8. Thanks for the reply. I've a large mixture of ATRAC & ATRAC3 tracks ranging from LP4 to ATRAC3 Plus Advanced Lossless mode. I'd rather stick with Sonicstage than use VLC although VLC is very good. I tried again in vain yesterday to restore from a back-up, but nothing doing from the authentication server. The last time I did a full restore to a new PC was several years ago and that's when I had a much smaller library and dial-up internet access! Can I just check that the File Conversion Tool mentioned is the one within Sonicstage on the Tools menu labeled Convert Format? I've tried the Sonicstage File Conversion Tool within the sub-menu on the Windows programs menu after importing a copy of my library and then trying to convert them and unchecking the copy protection option but this failed with the copy protection staying intact. I have successfully transferred some recordings from a master minidisc into Sonicstage on my new PC and then used the Convert Format to convert them back to the same codec but removed the copy protection. If I've understood the above posts properly is this what I should do? On my old PC, use the Convert Format feature to create a new version of the file in the same codec but uncheck the copy protection option. Then, move or copy the newly created second version onto my removable caddy hard drive, then import those files into Sonicstage on the new PC. Is it any wonder that Minidisc lost out to MP3 and the IPlayer because of Sony's obsession with digital rights management?
  9. Does anyone know if the authentication server for Sony Sonicstage restore is still working? I've just built a new P.C and am in the process of migrating all data and software to the new machine. I've installed Sonicstage Ultimate V4.3 and it is working fine. I have tried several times, at different times of the day, to restore my minidisc library from a back-up but repeatedly get the error message - Other error has occured. Error code=0x304 - at the connecting to the internet to authenticate stage. I have a broadband connection and have tried turning Windows firewall off but it makes not difference. I can import and play .oma files from copies on a removable hard drive to the new machine's Sonicstage installation, but only music ripped from CD's which have no copy protection. Files that were originally copied from minidisc and are part of my library from the old machine can be imported to my new one, but when I try to play them back I get a message about the file being unauthenticated. I am going to try the File Conversion Tool to try and remove the copy protection so I can play back MY OWN recordings on the new P.C. Failing that I will have to re-import from master copy minidiscs or convert to WAV format for recordings that I do not have back-ups on minidisc.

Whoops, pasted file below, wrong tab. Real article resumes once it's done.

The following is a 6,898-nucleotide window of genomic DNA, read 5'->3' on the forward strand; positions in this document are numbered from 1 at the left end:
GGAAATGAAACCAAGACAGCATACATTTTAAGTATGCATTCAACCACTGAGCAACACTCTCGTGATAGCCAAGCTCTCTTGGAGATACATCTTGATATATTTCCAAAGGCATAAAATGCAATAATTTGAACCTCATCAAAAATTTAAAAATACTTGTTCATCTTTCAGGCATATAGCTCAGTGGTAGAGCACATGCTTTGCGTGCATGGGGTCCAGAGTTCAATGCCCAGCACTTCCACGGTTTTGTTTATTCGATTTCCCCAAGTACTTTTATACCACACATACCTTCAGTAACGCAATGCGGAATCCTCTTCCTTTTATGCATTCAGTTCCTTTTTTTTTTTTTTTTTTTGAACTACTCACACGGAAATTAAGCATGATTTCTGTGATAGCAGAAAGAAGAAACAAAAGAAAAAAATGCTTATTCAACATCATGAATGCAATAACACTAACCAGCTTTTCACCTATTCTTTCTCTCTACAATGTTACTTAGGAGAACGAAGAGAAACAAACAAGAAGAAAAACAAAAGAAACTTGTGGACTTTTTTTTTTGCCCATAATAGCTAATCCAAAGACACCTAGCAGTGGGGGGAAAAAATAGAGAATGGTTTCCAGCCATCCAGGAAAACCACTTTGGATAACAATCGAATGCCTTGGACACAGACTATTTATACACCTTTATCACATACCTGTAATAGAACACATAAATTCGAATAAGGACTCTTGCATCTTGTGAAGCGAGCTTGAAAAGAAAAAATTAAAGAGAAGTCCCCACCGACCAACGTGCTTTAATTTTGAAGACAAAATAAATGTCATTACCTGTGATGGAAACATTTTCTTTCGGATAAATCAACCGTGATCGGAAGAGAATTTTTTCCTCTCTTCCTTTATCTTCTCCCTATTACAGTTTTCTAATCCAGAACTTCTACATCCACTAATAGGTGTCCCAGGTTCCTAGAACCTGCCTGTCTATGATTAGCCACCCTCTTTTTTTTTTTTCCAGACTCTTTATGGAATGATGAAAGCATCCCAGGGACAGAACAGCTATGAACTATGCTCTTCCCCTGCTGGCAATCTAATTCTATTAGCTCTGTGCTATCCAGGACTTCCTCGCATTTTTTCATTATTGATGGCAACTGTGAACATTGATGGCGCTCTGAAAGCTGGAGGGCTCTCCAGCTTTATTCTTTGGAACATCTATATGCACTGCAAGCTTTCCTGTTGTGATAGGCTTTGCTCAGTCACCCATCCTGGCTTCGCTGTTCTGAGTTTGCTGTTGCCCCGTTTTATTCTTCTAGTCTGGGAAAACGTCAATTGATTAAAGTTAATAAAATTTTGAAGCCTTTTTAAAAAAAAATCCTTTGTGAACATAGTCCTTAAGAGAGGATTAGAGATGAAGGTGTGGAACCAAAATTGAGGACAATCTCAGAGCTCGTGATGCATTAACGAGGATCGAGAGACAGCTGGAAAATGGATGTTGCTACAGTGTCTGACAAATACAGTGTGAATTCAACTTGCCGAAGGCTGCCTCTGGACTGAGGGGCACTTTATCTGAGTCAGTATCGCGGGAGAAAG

10. Both the Sony MDS-S50 and MDS-JE640 share the same pattern of main printed circuit board (PCB). The more expensive MDS-JE640 has a coaxial input, two optical inputs and an optical output. With the addition of three components an optical output can be added to the MDS-S50. The main PCB in the MDS-S50 has all the mounting holes for the optical transmitter but two capacitors, C661 and C662, and a miniature inductor, L661 are missing. Both models use the same Digital Signal Processor chip (IC151) and the digital output from pin 21 is routed through to the rear panel on the PCB. The most difficult part of this modification is creating the hole in the rear panel for the transmitter and you need to be fairly good at soldering. Be careful when removing the PCB as there are some delicate wire flats that need disconnecting. The board is populated with surface-mount technology (SMT) components but none are needed for this modification. You will need a Sharp Toslink GP1FAV31TK0F fibre optic transmitter (Radio Spares part no. 6666491), a 4.7 microfarad 16V (C662) capacitor and a 0.1 microfarad polyester cap (C661). The transmitter fits into the space labelled IC661 at the rear of the main PCB. The rear panel cutout dimensions required for the Toslink transmitter and the fixing screw hole height above the PCB are the same as the existing receiver. You can find the height of the required cutout by drawing lines across from top and bottom of the existing hole for the optical receiver. The centre of the cutout can be found by placing the transmitter onto the board and passing a fine drill bit through the mounting hole from the rear and giving it a few turns to leave a mark on the bare metal as to where to drill a hole for the mounting screw. Drill the hole and then mark a line down from it to cross the lines for the top and bottom of the cutout. C661 is an SMT device so you can't solder a standard capacitor onto the tiny pads. Instead, place C662 on the topside of the board and pass the leads through then bend and trim the leads of C661and pass them through the same holes from the underside of the board so it lays flat and solder both in place. L661 is a tiny SMT inductor that supplies 3.3V to the transmitter but in this case can be replaced with a tiny wire link shorting the solder pads together. Just take a thin piece of tinned copper wire and bend a short section at one end at a right angle. Carefully solder it in place and then trim off the excess. The service manuals with circuit diagrams and PCB layout are both available from the minidisc.org website which is where I got the idea from.